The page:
Below is an interview with Emily Petty Puckett, a second year master’s student from the University of Michigan iSchool, who will be a panelist for the wildcard session, “Teach, Learn, Engage: Reflections on Community Informatics Curriculum Development” which will take place from 10:30am-noon on February 6, 2010 at the iSchools Conference.
These are her thoughts on Community Informatics (CI) curriculum development.
What expectations did you have in regard to the coursework, extracurricular activities, research, and professional development that you would be involved with when you started the CI program?
I expected this program to provide a comprehensive mixture of experiential learning through extracurricular opportunities with the Community Information Corps (CIC), project-based courses and opportunities for engagement in the Southeast Michigan region. I expected professors teaching in this specialization to introduce students to a broad range of theories that have supported the community informatics professional field, be approachable for career advising, and provide a broad range of opportunities to develop skills in the various subfields of community informatics. I planned on being involved in the CIC as part of my professional development while at the School of Information (SI) and I expected the Kellogg endowed chair to be freely available for consultation and support within the administrative structure of SI. I have been able to participate in research with my adviser and several CI students are engaged in research with professors at our school.
What methods have worked in your experience, and what can be improved upon?
The professors in our specialization do represent a broad swath of professional and theoretical development in the field of CI, including international development, health, open access initiatives, e-governance and e-communities, and archives and information institutions. Our career development office provides a vast amount of support for professional development and supports the CIC’s service and local project partnerships.
Our CIC is currently very student-driven, with little continuity for projects, support, and institutional memory beyond the two year MSI academic term and this presents problems for sustained engagement with communities, partnerships and project opportunities. We currently do not have any mechanisms built in for CIC students to expect to be able to build long-term projects into their degree program that will support the momentum of their individual programs. We also do not have a core set of classes that introduce students to the CI specialization, instead relying heavily on the student group to recruit and manage students’ expectations and interests. We could benefit from a sustained faculty or staff member to “champion” the CIC, in effect, help the students to manage it.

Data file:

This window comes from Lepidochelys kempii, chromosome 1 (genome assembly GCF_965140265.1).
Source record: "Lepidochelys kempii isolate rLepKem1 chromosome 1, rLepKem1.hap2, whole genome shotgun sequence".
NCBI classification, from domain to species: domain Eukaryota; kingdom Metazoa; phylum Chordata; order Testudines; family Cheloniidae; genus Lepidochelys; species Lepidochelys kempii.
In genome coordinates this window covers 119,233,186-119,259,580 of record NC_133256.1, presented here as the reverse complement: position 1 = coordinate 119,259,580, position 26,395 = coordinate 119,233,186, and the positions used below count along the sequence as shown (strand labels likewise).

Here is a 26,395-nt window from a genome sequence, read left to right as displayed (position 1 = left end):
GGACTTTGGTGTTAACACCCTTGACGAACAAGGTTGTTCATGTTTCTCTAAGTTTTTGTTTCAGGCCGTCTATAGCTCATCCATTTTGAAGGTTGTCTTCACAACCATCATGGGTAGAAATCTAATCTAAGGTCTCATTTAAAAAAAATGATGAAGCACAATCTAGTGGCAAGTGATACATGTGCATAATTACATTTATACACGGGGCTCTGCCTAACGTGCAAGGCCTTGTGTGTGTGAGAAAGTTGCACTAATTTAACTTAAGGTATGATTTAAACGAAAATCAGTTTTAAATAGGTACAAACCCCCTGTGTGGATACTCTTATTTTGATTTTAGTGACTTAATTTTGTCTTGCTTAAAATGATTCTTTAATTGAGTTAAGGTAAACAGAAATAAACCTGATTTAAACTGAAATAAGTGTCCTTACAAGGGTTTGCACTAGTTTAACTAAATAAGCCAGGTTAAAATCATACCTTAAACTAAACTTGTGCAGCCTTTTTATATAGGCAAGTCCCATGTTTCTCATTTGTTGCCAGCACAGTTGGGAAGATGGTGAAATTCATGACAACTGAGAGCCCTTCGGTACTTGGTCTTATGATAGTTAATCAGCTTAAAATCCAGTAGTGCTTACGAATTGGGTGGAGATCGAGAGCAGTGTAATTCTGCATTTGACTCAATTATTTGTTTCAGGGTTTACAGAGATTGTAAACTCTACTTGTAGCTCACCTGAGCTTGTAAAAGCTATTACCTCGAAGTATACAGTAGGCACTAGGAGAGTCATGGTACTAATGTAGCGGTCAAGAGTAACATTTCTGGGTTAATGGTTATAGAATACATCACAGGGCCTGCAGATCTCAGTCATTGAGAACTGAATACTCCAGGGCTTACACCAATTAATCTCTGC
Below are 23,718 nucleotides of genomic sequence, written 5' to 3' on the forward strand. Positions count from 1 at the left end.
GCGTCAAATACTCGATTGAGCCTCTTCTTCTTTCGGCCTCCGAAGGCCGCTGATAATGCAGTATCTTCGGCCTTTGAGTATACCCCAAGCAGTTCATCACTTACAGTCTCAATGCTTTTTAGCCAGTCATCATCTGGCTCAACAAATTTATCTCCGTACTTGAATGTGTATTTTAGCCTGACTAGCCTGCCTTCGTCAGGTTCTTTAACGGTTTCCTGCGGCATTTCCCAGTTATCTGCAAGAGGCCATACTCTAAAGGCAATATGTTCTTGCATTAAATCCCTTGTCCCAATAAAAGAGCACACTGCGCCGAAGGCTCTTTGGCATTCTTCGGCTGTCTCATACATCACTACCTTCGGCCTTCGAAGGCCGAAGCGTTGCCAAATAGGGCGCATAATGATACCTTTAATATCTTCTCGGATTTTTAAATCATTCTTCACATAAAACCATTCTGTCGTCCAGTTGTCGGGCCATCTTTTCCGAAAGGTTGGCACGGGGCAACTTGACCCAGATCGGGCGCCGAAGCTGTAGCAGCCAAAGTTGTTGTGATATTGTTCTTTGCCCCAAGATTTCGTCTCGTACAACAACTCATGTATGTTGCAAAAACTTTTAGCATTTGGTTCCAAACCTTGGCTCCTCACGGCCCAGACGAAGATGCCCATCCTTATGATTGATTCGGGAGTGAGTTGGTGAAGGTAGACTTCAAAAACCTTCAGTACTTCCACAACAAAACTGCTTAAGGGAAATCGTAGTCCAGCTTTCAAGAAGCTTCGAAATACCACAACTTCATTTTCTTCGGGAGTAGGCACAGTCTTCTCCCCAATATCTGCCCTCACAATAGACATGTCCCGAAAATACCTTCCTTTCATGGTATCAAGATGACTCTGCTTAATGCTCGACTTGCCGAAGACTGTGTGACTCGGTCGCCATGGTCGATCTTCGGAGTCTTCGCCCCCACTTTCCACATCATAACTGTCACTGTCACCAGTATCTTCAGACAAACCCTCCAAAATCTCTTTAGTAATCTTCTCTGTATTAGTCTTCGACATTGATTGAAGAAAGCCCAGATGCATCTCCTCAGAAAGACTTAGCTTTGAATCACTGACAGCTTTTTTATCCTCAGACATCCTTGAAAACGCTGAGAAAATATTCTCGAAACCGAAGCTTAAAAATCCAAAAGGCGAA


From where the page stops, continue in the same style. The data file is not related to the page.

Do you feel the coursework and activities in CI have helped you to learn about the particular needs of diverse communities and how to address them?
Yes. I have taken Information Use in Communities, which was a course that combined historical perspective of community technology centers, information centers, and public access to the internet through public libraries, theory of how to approach information needs in a variety of settings (our focus for the term was on immigrants and their information needs and uses), and case studies of particular experiences with developing information centers in a variety of settings. We developed models for engagement and conducted our own research into information services and specific populations through the course. I have also taken a digital government class that focused on e-governance development, standards, treatment and use in a variety of countries, both developed and developing, local and internationally implemented. Again, this course was a combination of context, theory and practice and students developed poster presentations of methods of information delivery in a civic context. Finally, I am currently enrolled in a course that specifically addresses developing countries and their information and information infrastructure and policy needs and opportunities. There are several other courses I have not been able to take that focus on other populations and activities.
How are you approaching this matter in the Community Informatics Corps Seminar?
Our CIC seminar, which is held every fall, provides further exposure to the variety of professionals working in our field or adjacent ones. The CIC seminar provides students with a brief introduction (through external speakers) of a variety of engagement opportunities and populations addressed through this field. Each year, we invite professionals from the field to talk with the students about their professional experiences and training, and the content of the CIC seminar changes with student interest and input (for example, at the end of the seminar students give feedback on what topics they would like to hear more about and give suggestions for additional topics to address in the next year’s seminar). Students are given the opportunity to join the speaker after the seminar to continue discussing the issues brought up in class and are also given time during the semester to discuss the course with their peers in class. We also occasionally introduce opportunities for engagement in the course, for example the Fall 2009 seminar included researching and developing policy recommendations for President Obama’s National Education Technology Plan in part of an effort to increase students’ experience with policy-making as well as to interact with a working committee that was simultaneously developing a policy for Obama that was presented in January 2010.